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sprinkles08, Chrysler/Dodge/Jeep master tech
Category: Dodge
Satisfied Customers: 22817
Experience:  ASE Master and Advanced Certified, Chrysler/Dodge/Jeep Master Certified, Trans and Hybrid Specialist
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Dodge dakota: me what may be the problem

Resolved Question:

dodge dakota 99 v8 faultcode p1391 can you tell me what may be the problem
Submitted: 8 years ago.
Category: Dodge
Expert:  sprinkles08 replied 8 years ago.
Hello and welcome to JustAnswer!

Has any work been done to the truck recently before the code started appearing? Timing chain, has the distributor been moved?
Customer: replied 8 years ago.


yes we changed the wirers and plugs and put on anew distribor cap

Expert:  sprinkles08 replied 8 years ago.

Ok great. The first thing I'd like to do is check the rotor play. Pull the cap back off and turn the rotor by hand. If it moves more than 1/4" by hand it shows there is wear on the distributor drive gear and it would need to be replaced.


If that's ok the next place to go would be to make sure the distributor is in sync. There is a cam sensor (pickup plate) in the distributor to tell the engine controller where the cam is in rotation, and a crank sensor mounted behind the right cylinder head to tell the controller where the crank is in rotation. Over time between timing chain stretch, cam and distributor drive gear wear, the sync will slowly change. The ignition timing on your truck is electronically controlled by the engine controller. Turning the distributor does not change ignition timing, but getting it in the right spot is very important. If it goes either side of 0 by about 10 degrees it will start running bad and can set this code. Putting the distributor in the right position on these is called "setting sync". This is best done with a dealer scan tool, but can be done with a voltmeter. You are setting the rotation so the cam sensor (inside the distributor) toggles its signal voltage at the perfect time. It needs to be within 10 degrees of 0, if its goes much farther it will set a code for intermittent loss of cam or crank signal (P1391), and if its far enough out it will actually send spark to the wrong pole on the distributor cap, or it will fire to two wires at once. Here is the procedure to set the distributor on your van without using a dealer scan tool.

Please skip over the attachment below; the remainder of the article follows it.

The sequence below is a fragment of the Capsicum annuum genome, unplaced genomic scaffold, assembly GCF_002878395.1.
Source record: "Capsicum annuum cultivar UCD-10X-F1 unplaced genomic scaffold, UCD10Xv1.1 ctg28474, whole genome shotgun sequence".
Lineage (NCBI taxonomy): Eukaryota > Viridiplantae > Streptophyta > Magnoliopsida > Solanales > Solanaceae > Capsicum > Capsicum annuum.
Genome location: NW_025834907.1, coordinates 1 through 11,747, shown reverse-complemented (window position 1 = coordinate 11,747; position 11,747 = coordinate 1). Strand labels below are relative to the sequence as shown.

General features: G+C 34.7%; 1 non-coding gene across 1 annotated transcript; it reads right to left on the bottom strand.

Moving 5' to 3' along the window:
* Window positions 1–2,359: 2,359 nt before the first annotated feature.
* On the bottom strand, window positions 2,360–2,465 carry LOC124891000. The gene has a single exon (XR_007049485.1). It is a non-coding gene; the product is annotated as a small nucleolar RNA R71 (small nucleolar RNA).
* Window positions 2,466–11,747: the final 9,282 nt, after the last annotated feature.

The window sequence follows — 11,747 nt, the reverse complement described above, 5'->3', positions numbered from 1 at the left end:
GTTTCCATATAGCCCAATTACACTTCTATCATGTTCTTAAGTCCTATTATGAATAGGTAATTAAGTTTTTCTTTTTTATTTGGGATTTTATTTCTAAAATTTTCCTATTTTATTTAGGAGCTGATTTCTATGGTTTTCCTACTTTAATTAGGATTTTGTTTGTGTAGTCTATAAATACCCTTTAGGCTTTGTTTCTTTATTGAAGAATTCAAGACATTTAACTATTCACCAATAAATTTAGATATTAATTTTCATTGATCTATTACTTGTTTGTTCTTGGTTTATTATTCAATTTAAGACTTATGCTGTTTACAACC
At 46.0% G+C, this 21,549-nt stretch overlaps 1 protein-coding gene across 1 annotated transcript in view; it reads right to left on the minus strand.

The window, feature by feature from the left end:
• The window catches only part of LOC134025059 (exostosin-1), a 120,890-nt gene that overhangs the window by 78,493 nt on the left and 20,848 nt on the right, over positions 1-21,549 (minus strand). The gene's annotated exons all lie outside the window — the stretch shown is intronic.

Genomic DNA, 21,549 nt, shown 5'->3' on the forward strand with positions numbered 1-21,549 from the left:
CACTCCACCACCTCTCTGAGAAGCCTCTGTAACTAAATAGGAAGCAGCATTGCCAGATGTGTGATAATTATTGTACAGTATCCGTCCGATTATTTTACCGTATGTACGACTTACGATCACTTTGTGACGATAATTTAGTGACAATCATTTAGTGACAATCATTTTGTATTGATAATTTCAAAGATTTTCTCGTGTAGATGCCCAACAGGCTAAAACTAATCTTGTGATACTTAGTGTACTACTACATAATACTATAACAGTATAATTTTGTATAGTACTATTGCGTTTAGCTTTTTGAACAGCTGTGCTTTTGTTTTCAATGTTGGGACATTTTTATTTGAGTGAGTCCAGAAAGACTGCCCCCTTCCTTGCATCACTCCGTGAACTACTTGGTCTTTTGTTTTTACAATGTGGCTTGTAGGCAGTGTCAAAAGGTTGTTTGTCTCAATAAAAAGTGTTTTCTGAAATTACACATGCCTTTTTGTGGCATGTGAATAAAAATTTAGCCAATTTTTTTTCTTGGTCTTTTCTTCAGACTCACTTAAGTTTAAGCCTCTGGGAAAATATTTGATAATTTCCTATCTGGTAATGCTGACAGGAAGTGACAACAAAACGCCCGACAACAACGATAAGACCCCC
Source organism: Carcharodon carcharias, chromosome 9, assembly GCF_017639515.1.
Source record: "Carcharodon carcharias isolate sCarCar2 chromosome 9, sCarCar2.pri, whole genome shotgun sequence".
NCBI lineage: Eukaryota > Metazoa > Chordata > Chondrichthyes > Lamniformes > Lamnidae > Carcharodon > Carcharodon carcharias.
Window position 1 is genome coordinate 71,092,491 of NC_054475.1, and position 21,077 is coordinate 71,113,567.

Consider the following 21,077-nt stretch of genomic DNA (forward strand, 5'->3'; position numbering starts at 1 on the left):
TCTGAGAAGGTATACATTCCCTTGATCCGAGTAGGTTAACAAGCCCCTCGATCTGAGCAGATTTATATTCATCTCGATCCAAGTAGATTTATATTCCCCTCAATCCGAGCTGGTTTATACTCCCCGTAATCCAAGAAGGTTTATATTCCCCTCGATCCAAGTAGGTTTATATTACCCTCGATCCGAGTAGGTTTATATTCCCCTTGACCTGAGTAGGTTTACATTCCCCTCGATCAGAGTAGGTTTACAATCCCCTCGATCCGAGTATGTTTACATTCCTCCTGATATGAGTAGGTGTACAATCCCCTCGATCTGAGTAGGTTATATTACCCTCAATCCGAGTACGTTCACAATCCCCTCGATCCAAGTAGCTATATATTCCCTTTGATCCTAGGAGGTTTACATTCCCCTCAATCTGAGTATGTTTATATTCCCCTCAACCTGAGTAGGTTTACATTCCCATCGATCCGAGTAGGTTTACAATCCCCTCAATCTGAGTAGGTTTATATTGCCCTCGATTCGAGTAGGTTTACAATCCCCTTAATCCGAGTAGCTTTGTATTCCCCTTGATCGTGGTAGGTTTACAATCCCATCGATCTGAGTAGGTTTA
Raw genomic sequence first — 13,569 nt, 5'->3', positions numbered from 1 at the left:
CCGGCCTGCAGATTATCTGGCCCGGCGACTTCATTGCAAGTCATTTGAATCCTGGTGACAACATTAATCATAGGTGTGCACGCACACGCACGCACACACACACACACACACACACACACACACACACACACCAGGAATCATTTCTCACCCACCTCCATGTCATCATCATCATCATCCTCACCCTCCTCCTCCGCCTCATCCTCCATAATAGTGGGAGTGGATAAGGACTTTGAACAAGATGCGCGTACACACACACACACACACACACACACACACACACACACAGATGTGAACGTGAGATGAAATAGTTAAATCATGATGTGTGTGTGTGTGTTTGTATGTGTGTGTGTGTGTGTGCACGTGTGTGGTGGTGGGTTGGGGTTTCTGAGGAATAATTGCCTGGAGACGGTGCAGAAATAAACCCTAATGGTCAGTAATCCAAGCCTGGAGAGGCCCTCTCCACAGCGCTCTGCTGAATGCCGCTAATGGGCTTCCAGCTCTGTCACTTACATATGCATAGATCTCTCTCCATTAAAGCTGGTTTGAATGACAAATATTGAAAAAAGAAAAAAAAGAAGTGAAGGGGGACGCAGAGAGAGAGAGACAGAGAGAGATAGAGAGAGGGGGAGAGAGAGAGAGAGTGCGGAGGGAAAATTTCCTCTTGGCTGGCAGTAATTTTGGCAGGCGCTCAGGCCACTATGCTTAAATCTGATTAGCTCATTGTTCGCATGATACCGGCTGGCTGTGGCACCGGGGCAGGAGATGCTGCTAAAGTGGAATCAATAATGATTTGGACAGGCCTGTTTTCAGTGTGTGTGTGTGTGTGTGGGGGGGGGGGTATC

• Connect a voltmeter to the distributor sensor connector by removing the end seal and carefully back probing the connector. Connect the positive lead to the sensor output pin (pin 3, either a tan wire with a yellow tracer or a gray wire, depending on vehicle application). Connect the negative lead to battery ground.
  • Rotate the engine clockwise as viewed from the front, until the number one mark piston Top (TDC) compression on the vibration damper should line up with the zero degree (TDC) mark on the timing chain case cover.
  • Continue to rotate the engine slowly clockwise until the V6 or V8 mark (depending on engine type) lines up with the zero degree (TDC) mark on the timing chain case cover. The V8 mark is 17.5°after TDC and the V6 mark is 147° after TDC.


  • With the distributor clamp bolt loose and the ignition switch in the ON position, rotate the distributor slightly in either direction until the voltmeter switches between the sensor transition point of 0 and 5 volts.
  • Adjust the distributor as close as possible to either side of this transition point and tighten the distributor clamp bolt

    Once this is done, disconnect the battery to clear the codes, or use a code reader to do it if you have one. See if the problem returns. If it does then you have either a cam or crank sensor signal that is dropping out intermittently. It could be the wiring or either sensor, most likely the crank sensor.

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